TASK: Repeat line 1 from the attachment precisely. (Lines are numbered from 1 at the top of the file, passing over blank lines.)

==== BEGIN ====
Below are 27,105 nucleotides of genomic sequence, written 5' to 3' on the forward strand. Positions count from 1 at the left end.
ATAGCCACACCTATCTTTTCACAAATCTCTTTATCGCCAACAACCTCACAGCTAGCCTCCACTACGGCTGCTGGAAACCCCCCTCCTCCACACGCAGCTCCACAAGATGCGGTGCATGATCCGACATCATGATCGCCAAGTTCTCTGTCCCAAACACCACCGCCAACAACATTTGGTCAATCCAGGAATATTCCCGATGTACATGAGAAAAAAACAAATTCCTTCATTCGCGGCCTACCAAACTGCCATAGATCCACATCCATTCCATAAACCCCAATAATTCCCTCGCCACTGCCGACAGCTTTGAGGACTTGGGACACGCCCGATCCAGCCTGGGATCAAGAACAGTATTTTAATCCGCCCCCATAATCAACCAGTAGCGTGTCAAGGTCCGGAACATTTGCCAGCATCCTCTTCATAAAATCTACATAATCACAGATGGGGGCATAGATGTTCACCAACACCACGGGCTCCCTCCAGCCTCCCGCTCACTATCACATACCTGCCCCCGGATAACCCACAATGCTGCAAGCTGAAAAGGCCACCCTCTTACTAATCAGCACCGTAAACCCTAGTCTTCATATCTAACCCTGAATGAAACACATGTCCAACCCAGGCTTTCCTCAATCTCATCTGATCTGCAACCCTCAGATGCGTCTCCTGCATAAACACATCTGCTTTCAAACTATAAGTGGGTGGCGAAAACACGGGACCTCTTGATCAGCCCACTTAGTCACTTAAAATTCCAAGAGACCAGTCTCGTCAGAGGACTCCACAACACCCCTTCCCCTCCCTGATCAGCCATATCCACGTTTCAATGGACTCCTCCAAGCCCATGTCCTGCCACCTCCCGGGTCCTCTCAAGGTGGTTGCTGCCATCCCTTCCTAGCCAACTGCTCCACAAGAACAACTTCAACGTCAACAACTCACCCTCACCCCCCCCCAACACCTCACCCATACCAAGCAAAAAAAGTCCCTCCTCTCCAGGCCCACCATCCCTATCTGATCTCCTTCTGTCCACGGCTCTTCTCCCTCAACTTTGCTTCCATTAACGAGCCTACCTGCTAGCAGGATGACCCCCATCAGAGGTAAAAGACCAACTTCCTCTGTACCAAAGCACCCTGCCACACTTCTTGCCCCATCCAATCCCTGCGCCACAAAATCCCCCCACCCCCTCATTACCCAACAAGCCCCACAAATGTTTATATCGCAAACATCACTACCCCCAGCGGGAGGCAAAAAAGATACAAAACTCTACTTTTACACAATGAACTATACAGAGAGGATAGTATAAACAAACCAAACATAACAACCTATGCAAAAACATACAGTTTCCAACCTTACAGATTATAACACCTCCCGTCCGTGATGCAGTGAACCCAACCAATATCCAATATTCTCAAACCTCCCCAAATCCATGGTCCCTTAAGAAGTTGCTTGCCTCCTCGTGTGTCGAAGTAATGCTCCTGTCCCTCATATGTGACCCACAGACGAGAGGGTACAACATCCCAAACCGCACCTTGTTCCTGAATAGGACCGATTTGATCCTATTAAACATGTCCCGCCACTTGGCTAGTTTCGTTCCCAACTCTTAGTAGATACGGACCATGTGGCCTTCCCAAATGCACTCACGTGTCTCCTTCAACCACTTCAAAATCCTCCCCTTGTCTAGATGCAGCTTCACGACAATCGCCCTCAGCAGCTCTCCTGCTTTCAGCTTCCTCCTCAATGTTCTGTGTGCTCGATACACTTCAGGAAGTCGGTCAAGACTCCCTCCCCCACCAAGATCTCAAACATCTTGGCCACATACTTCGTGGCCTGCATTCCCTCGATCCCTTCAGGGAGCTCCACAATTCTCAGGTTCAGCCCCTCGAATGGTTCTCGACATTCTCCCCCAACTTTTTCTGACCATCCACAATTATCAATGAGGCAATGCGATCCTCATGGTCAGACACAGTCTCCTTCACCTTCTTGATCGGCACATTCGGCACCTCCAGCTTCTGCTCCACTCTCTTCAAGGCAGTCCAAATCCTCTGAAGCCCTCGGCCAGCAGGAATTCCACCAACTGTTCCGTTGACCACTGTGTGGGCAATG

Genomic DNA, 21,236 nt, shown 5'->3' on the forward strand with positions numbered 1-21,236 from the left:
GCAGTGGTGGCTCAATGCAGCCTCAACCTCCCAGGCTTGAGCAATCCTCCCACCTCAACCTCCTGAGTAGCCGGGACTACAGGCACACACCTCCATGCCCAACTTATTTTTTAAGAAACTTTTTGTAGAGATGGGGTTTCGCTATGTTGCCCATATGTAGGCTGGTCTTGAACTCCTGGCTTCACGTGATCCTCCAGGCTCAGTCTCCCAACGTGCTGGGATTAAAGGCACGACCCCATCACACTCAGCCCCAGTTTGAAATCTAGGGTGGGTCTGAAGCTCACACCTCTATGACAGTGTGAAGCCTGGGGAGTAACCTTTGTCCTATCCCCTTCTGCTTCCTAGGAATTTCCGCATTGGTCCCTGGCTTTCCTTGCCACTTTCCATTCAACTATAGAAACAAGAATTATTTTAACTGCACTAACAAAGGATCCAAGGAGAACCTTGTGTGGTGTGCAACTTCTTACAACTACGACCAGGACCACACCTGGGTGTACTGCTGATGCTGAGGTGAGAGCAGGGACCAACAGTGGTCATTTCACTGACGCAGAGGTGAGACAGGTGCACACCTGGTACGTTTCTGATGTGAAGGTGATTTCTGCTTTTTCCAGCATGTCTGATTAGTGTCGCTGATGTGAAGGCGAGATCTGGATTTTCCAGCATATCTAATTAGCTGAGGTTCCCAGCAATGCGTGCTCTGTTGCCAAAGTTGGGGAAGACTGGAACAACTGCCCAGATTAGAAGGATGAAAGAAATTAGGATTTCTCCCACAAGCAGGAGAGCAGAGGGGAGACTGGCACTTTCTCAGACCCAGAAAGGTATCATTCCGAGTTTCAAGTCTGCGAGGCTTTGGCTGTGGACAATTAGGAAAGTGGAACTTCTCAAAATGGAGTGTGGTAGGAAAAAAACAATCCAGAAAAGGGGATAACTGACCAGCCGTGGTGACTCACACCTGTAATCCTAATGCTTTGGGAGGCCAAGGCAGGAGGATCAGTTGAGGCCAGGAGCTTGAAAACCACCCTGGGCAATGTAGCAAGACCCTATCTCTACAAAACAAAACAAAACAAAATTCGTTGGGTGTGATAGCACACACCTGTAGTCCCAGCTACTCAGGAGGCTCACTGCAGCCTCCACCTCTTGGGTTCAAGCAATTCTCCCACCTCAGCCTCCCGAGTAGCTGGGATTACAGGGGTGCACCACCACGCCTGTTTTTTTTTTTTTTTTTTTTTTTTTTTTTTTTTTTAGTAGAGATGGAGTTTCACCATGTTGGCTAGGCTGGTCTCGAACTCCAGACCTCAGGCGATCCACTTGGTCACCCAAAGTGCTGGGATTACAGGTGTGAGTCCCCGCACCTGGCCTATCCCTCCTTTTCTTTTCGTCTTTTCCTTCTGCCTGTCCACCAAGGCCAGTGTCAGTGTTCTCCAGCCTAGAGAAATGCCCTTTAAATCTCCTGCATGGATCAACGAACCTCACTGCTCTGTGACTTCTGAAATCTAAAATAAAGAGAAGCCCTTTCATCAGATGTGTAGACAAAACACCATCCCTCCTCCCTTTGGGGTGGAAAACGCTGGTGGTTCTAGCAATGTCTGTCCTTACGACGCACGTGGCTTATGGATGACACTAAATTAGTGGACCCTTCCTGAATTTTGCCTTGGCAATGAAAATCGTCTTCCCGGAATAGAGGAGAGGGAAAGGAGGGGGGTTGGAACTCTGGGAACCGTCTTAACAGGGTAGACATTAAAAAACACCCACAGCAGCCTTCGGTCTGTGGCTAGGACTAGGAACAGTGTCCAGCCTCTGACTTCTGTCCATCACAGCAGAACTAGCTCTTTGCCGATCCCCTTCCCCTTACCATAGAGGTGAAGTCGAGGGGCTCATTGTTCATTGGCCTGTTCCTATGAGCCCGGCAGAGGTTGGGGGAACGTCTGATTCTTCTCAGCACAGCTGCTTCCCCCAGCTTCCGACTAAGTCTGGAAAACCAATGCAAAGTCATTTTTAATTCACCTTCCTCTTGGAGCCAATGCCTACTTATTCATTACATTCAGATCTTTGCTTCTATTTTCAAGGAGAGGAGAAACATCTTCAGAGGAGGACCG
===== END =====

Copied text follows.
Below are 27,105 nucleotides of genomic sequence, written 5' to 3' on the forward strand. Positions count from 1 at the left end.